Once courte is concluded (when anyone "Takes Offense," courte is concluded), players then decide to raise, see, or fold. Hands are then displayed and the complex rules take effect. Usually one player wins, and takes the pot. But occasionally there are situations in which the rules do not describe, this often breaks the game down into arguments.

Step 1: Buy In
DM decides the Ante for 1 hour's worth of games, players may then buy in if they wish to play. All antes are accumulated into the pot.

Step 2: Cheating Round.
Any players who wish to take an unfair advantage may either roll Sleight of Hand opposed to all other players' Spot checks. Alternatively, they may roll Bluff opposed to all other players' Sense Motive checks.
If the cheating player is successful, they gain a +5 bonus to their Gambling Check. For every 5 points over their opponents opposed check that their cheating check is, they gain an additional +5 bonus on their gambling check.
If the cheating player is unsuccessful, other players are aware of their cheating, and will likely respond accordingly.

Step 3: Playing the Game.
All players make a Gambling Check, either rolling their Profession (Gambler) skill, or Diplomacy at a -5 penalty. Players are then distributed a Hand based on their Gambling Check. At minimum, a player receives 1 card in their Hand.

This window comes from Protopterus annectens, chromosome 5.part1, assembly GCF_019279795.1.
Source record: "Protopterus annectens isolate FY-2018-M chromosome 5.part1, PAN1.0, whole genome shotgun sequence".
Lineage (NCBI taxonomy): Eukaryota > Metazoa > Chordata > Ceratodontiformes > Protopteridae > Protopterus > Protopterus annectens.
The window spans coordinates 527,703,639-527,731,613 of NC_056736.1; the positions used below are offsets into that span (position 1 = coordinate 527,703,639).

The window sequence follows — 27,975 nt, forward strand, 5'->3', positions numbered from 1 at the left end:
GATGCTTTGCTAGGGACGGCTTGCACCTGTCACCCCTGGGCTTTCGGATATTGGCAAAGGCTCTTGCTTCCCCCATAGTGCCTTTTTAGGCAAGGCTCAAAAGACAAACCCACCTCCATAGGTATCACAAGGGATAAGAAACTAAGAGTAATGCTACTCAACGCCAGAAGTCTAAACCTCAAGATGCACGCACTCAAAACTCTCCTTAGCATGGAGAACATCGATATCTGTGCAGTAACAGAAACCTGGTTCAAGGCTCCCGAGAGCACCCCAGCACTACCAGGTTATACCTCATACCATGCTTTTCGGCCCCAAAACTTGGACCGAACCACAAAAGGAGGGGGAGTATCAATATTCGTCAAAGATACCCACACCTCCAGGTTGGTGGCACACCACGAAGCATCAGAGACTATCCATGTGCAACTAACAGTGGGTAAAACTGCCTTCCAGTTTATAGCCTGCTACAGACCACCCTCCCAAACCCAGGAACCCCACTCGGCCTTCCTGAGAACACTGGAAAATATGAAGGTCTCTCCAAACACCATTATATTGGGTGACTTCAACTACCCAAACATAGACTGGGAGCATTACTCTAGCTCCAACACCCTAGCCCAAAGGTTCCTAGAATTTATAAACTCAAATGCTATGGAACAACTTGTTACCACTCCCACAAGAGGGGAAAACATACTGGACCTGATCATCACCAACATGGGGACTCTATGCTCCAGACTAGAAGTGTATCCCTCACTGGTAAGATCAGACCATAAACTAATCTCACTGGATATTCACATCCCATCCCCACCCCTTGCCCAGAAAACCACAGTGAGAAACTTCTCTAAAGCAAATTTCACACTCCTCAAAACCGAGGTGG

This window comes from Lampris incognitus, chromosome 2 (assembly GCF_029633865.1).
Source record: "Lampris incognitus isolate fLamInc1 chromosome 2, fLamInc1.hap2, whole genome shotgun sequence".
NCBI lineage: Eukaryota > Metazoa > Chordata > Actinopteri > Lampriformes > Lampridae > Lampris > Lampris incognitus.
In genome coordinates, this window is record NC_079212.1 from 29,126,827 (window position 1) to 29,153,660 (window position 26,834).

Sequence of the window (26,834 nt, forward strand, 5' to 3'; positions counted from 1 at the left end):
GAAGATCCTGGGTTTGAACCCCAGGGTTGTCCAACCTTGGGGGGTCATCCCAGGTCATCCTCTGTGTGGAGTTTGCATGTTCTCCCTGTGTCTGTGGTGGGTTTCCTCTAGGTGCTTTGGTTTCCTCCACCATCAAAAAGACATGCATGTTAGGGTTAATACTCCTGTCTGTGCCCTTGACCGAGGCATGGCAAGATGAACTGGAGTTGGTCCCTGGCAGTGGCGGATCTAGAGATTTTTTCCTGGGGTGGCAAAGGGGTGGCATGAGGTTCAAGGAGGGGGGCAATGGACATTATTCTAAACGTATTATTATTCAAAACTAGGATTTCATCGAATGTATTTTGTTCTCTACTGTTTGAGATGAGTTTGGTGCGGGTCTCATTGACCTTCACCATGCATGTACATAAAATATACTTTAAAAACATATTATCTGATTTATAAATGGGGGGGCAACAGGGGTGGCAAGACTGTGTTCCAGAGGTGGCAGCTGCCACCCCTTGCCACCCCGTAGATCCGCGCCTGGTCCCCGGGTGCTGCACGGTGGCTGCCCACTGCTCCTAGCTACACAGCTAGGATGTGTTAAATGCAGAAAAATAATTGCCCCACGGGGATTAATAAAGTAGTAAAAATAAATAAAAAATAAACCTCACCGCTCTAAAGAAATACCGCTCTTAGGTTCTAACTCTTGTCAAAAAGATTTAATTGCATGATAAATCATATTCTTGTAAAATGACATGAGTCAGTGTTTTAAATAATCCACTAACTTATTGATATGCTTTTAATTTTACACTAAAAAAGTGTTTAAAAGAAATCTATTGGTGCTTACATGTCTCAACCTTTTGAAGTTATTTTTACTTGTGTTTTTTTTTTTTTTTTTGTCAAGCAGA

If their Gambling Check is 10 or higher, they gain 2 cards in their Hand.
For every 5 points over 10, the player gains an additional card in their Hand.

Step 4: Charms.
Each player is given 1d4+1 cards to add to to their own hand, these are called "Charms."

Step 5: Raise, See, or Fold.
Starting with the DM/NPCs, players Raise, See, or Fold, as appropriate.

Step 6: Jokers.
Players with Jokers are allowed to alter the Complex Victory Table.
A player with 1 Joker may add a new rule to the bottom of the Complex Victory Table.
A player with 2 Jokers may remove a rule, or re-order a rule from the Complex Victory Table.

Step 7: Reveal
All players reveal their Hands and consult the Complex Victory Table.
The rules on the table follow a specific priority, rules at the top of the table take effect before the rules a the bottom of the table, however a rule remains in effect until the game is over. (Take into account rule 1, then rule 2, then rule 3, and so on.)
Gambling establishments may take a small cut of the pot (10-25% recommended).

Complex Victory Table

Rule #ConditionSpecification

1
Black Ace in HandPlayer wins if they have least cards in Hand


2
Red Queen in HandPlayer wins if they have most cards in Hand

3
2 Black Aces & 2 Black EightsPlayer may trade for anyone else's hand

4
5-card FlushAll cards change color, restart complex victory table, ignore this step, and player gains 2 Points

5
CardsPlayer with the most points wins

6
JokerLose 1 point for every joker in hand

7
Two of a KindGain (X-1) Points, where X is the number of cards in hand (Stacks)

8
Number of cards in hand equal to the number of playersGain that many points

9
Cards all same ColorTake any one card of your choice from another player's hand

10